Point out the parts which, as they stand, are without syntax. Is all the extract intelligible, as it stands ? Does the mind supply any thing as it is read ? Point out any peculiar constructions.

LESSON LXXIII.

1. HE very soon set down poor Tom as a thoroughly stupid lad ; for though, by hard labor, he could get particular declensions into his brain, any thing so abstract as the relations between cases and terminations could by no means get such a lodgment there as to enable him to recognize a chance genitive or dative. 2. This struck Mr. Stelling as something more than natural stupidity; he suspected obstinacy, or, at any rate, indifference, and lectured Tom severely on his want of thorough application. 3. “You feel no interest in what you are doing, Sir," he would say, and the reproach was painfully true. 4. Tom's perceptive powers were not all deficient, however ; I fancy they were quite as strong as those of the Rev. Mr. Stelling. 5. But Mr. Stelling took no note of this ; he only observed that Tom's faculties failed him before the hideous abstractions of the Eton Grammar; and that he was in a state bordering on idiocy with regard to the demonstration that two given triangles must be equal, though he could discern with promptitude and certainty the fact that they were equal. Mill on the Floss : Book Second, Chapter First.

QUESTIONS.

1. Construct the first part of this sentence in another form. What conclusion results from the for-clause ? What is opposed to the though-clause? What two clauses make the for-clause? Wbat are compared in the last part of the sentence? How do they compare ? Change as to enable, etc., to a that-clause. Is it necessary to the sense to supply any ellipsis in the sentence ? Is it, to the grammar?

2. What struck Mr. Stelling? What case is something? What does than indicate a comparison of? Is the first member of this sentence simple or complex? What does on his want, etc. denote about lectured? 3. What kind of sentence is the direct quotation ? Is the entire sentence? Change the quotation to the indirect form. What is the whole sentence then? 4. What kind of sentence is this? Supply the clause which however suggests. 5. How many distinct sentences make up this sentence? How many subordinate clauses in the second sentence? Tell what each is subordinate to. Write a skeleton-connectives and propositions—of this sentence. How many degrees is the last clause removed from the principal clause ? Can you reconstruct the sentence so that it shall be less complicated ? Try, but say just what the author says.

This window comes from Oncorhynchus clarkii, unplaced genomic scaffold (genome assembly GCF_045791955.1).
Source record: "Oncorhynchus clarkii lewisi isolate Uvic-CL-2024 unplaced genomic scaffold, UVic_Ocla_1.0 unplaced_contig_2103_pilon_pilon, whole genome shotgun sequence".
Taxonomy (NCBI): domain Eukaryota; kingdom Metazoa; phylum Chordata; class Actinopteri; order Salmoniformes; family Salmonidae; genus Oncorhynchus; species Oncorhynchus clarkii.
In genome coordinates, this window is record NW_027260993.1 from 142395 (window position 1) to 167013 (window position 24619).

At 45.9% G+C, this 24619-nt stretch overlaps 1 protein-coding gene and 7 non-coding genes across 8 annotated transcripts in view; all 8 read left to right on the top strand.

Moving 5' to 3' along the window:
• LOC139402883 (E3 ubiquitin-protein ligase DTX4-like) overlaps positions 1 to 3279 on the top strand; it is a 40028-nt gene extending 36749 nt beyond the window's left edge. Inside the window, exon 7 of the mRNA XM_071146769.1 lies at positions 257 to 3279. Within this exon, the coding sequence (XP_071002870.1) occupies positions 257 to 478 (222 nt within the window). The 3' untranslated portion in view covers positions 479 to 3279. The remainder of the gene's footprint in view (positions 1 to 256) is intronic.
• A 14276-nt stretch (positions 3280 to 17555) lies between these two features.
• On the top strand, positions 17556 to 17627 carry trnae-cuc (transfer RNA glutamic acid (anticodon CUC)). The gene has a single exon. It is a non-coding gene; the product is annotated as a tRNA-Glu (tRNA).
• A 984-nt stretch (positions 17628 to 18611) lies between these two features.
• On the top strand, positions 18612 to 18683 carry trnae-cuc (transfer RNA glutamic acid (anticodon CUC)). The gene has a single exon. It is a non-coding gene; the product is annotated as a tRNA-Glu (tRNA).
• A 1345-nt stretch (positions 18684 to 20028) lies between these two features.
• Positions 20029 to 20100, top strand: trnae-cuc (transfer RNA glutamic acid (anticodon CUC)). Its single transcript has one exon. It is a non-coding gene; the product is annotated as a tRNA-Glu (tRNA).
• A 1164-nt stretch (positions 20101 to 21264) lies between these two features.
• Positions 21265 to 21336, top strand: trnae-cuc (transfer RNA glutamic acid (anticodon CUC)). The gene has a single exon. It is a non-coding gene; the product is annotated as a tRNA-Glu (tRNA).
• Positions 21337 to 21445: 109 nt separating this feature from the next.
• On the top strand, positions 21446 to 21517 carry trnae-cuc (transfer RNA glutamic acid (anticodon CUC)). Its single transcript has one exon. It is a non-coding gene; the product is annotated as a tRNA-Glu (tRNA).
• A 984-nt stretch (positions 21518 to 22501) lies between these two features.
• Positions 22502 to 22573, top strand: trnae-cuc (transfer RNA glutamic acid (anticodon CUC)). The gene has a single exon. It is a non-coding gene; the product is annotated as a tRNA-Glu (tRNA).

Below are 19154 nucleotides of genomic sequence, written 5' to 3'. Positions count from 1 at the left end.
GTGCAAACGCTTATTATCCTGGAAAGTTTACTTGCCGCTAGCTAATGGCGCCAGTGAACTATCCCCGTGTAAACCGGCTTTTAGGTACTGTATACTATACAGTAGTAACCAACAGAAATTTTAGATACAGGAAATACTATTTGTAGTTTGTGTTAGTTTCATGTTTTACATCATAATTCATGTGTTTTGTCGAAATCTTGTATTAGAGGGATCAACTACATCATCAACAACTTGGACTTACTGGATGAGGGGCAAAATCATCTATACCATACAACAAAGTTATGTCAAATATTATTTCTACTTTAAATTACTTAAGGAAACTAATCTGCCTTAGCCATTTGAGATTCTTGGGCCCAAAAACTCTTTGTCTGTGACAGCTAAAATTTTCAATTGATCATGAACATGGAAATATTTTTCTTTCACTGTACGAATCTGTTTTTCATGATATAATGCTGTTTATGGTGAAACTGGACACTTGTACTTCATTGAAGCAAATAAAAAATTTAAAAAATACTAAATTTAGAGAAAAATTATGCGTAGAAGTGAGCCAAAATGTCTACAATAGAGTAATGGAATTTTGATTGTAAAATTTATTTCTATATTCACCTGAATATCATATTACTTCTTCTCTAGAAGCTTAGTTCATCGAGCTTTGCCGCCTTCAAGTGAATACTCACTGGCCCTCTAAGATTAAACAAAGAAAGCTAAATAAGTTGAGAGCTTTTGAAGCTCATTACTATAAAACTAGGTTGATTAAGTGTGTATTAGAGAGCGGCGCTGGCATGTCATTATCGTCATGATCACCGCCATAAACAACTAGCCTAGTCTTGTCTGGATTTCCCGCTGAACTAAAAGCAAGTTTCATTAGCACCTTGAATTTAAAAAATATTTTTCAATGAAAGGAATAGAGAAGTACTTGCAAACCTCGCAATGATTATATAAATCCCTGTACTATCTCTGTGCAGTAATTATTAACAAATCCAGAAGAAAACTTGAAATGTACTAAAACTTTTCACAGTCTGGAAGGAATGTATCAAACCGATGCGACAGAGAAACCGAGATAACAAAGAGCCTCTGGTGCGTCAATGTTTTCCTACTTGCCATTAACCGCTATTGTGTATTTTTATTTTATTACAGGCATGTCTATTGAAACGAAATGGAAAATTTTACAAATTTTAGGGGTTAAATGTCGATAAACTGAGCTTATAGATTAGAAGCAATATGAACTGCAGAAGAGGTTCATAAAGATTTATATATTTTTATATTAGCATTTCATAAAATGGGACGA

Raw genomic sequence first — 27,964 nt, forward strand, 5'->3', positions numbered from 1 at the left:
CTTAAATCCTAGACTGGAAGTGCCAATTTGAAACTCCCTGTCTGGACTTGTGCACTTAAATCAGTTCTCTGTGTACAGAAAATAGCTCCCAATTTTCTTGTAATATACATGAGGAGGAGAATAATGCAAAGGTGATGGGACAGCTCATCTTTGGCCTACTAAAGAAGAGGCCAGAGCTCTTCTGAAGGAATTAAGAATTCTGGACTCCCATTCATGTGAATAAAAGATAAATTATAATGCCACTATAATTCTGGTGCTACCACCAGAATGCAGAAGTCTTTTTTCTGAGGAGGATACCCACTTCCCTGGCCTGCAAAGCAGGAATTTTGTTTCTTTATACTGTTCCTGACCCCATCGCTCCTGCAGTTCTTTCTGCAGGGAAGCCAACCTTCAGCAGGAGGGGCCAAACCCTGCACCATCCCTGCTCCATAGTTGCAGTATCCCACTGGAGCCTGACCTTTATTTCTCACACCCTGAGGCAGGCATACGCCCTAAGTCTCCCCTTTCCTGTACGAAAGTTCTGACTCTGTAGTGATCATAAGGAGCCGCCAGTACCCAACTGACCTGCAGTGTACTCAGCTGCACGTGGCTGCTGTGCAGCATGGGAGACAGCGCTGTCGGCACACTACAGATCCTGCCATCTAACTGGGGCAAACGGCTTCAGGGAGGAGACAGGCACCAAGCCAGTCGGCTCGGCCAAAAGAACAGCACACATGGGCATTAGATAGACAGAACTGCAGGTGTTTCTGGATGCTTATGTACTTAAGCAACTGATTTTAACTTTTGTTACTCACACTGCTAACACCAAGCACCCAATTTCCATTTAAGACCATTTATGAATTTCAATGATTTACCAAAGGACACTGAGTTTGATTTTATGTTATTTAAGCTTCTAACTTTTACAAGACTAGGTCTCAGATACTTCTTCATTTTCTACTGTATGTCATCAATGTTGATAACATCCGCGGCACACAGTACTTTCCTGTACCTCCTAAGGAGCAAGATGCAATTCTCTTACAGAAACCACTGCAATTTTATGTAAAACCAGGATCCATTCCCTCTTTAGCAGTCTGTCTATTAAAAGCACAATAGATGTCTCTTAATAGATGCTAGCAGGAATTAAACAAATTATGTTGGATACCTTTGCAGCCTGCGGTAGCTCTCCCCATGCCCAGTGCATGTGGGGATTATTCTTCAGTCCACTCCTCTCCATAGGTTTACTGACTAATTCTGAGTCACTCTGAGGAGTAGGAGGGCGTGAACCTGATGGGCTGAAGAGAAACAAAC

Find a sentence-element. Is there an independent element ? Are there any such abridged forms of statement as have been explained ? Select all the abstract nouns, and give the adjective of corresponding form, if there is any. Form the participles of each verb. Write the declension of the nouns and pronouns. Tell how each plural number is formed. State distinctly the modifying effect of each subordinate clause. What uses of as are illustrated in this passage ? What uses of that? Would you write the last clause, that they were equal, or that they are equal ?

Compare this extract, as to structure of sentences, with those in Lessons LXVII and LXVIII, and state any point of comparison or contrast you observe. Read this as many times as may be necessary to get the ideas into your mind, and then, without looking at the original or remembering the cast of any sentence in it, write it out in your way. When this is done, compare it with the original and notice, carefully, whether (1) you have said all, essentially, that the original contains, (2) how your structure of sentences compares with the original, and (3) which is the better form, yours or the original.